Marginalized communities, mountain priests in Yamagata, a secret festival on Okinawa’s Kudaka Island, forestry in Tokushima, organic farming in Shimane and a rain-making ceremony deep in Yamanashi Prefecture. …… When seemingly unrelated things are linked by the word ‘Ubusuna’, something we have all but forgotten today is brought back to life. “Ubusuna” is a documentary that helps us understand what kind of a country Japan is.
In 2012, immediately after the Tohoku earthquake, a caravan of foreign filmmakers from various countries, led by filmmaker Mile Nagaoka, travelled around Japan’s farming, mountain and fishing villages, visiting mountain priests and traditional hunters in Yamagata, organic farming in Shimane Prefecture, forestry in Tokushima, marginal settlements in Nagano and Yamanashi, and the mysterious remote islands of Okinawa.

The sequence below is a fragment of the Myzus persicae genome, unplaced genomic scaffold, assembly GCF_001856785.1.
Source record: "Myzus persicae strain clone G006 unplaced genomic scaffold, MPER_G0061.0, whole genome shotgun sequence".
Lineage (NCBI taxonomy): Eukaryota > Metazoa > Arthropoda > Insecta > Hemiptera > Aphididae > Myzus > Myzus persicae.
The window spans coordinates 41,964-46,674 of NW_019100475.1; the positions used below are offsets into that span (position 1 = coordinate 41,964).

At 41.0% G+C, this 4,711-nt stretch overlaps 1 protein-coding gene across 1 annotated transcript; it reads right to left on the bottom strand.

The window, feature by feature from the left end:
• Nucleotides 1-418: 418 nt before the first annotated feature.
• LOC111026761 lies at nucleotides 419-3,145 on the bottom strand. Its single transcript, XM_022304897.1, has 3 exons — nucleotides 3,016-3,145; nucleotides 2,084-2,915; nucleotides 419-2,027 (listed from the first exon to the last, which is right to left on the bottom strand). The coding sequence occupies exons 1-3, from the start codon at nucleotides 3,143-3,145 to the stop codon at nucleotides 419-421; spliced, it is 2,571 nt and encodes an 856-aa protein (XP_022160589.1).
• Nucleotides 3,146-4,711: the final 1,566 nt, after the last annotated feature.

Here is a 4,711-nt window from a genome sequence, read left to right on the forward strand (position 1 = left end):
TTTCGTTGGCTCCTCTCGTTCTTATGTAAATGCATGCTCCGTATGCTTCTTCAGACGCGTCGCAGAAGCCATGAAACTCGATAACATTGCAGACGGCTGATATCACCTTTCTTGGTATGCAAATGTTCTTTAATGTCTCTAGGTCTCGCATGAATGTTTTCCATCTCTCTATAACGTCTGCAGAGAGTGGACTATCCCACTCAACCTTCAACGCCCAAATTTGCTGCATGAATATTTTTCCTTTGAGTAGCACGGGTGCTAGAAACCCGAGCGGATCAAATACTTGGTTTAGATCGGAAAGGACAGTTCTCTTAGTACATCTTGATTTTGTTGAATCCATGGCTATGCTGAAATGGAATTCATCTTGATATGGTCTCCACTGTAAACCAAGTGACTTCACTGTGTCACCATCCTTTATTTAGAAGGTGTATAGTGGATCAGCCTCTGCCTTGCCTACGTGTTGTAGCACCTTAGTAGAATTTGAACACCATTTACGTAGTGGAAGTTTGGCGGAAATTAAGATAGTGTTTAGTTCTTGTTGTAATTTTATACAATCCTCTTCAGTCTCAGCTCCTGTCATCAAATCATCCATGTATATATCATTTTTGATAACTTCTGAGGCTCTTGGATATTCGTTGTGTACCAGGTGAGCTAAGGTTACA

When Nagaoka was hesitating over how to summarize the wide-ranging content they had collected, he suddenly thought of the word ‘Ubusuna’.
‘Ubusuna’ refers both to the land of a place, and to that place’s local deity. Its spirit is said to protect a person from birth to death.
While traveling with foreign writers and others, I came to believe that the acts and customs of the Japanese people, such as naturally putting their hands together in prayer, or bowing their heads to something, are what makes them both unique and strong. A the same time that we continue to engage in overexploitation and environmental destruction on the one hand, we also have a culture of praying for a single plant or tree. It may seem trite, but at a time when such things are being lost, I wanted to preserve those customs in some form. The completed film Ubusuna has been shown in many places in Japan and abroad, and even today, 10 years after its completion, the film is still receiving a lot of sympathy and acting as a trigger for people to take action themselves.